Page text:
×

Once registered, you can:

  • - Read additional free articles each month
  • - Comment on articles and featured creative work
  • - Get our curated newsletters delivered to your inbox

By registering you agree to our privacy policy, terms & conditions and to receive occasional emails from Ad Age. You may unsubscribe at any time.

Are you a print subscriber? Activate your account.

ANDREW CRACKNELL OVER THE POND AND INTO THE N.Y. FRAY FOR BSB CREATIVE EXEC

By Published on .

Like a dozing lion, Andrew Cracknell is lying low.

There's little doubt the 47-year-old Briton, imported last month by Backer Spielvogel Bates Worldwide as executive creative director, will reorder his "pride" in an effort to boost the agency's creative reputation. But for now, Madison Avenue's most recent-albeit reluctant-recruit is flying below the radar, meeting staffers and fretting over the prospect of furnishing his Upper East Side apartment.

"There's no point in doing anything in a hurry," Mr. Cracknell says.

Indeed, the man heralded by the industry and media as one of the U.K.'s finest creative directors took his time deciding whether to come to the Colonies.

BSB Inc. Chairman Michael Bungey, also Backer's ceo, began trying to convince Mr. Cracknell to follow him to New York in June. Seven months later, still somewhat dazed by his decision to join the ranks of Yanks, Mr. Cracknell arrived.

"Michael kept asking me to do it, and I kept saying, `I don't know,"' Mr. Cracknell recalls. "Then I came in one day and wondered, `What if he doesn't ask [me again]?"' That's when he decided to take the job.

Although some industry observers question whether Mr. Cracknell can duplicate the success he had in London, where he resuscitated what he acknowledges was a "moribund" BSB Dorland, he says: "I'm an arrogant sort of bloke; I wouldn't be here if I thought I were going to fail."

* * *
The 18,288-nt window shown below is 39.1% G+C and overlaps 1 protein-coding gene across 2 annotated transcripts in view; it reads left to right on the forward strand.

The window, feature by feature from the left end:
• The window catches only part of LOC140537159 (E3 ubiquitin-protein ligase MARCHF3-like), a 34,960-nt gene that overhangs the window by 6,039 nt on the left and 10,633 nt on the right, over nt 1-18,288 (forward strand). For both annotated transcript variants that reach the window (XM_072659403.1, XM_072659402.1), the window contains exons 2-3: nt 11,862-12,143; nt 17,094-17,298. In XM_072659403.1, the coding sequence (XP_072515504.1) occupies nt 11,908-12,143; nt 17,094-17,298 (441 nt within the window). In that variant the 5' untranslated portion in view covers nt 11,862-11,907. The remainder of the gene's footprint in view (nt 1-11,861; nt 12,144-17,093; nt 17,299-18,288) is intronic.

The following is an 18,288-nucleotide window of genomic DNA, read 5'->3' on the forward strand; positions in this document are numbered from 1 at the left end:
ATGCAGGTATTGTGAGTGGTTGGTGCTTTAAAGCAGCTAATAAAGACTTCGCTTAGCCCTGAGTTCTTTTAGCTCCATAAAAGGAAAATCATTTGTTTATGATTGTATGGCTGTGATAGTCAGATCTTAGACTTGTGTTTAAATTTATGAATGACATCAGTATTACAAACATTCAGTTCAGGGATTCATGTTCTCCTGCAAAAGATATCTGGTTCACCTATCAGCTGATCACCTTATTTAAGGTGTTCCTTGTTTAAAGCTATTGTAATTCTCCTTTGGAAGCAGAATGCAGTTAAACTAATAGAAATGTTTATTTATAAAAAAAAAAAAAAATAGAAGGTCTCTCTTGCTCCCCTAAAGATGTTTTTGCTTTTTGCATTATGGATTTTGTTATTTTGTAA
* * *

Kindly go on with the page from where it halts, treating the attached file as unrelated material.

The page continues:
Still, to help him assimilate, one of his first meetings in Manhattan was with Helayne Spivak, now the creative director of Ammirati & Puris, who held the same post at Young & Rubicam's New York office.

"I thought her experiences leading a big New York agency creatively could be helpful to me, as indeed they were," Mr. Cracknell says. "She was very encouraging."

Mr. Cracknell, who maintains creatives shouldn't fear the "prankster come across the Atlantic," denies that Backer needs a talent transfusion to boost the agency's reputation.

Instead, the man-known to favor creative department "pools" where people can be picked for projects across the agency's client base-will likely first dismantle rigid creative groups.

When asked if large U.S. agencies can compete creatively with the likes of Kirshenbaum & Bond and Ammirati, Mr. Cracknell quickly responds: "Why the hell not? It's simply a matter of motivation and guidance."

The career creative director-father to three daughters ranging from 7 to 12 years old-is a study in contrasts. Though he has the savoir-faire of James Bond, Mr. Cracknell is a down-to-earth artful wit who lacks a formal education.

"I wasn't very good at school," Mr. Cracknell says, admitting he left Sir Joseph Williamson's Mathematical School in Rochester, England, at 15.

Did he flunk out?

"Sort of. Yeah."

Though Mr. Cracknell was able to import his favorite tunes-reggae, soul and calypso music-to the U.S., his beloved sport, cricket, doesn't translate.

"Maybe," he says, suddenly sounding like a New Yorker, "I'll take up Rollerblading."

In this article:
Most Popular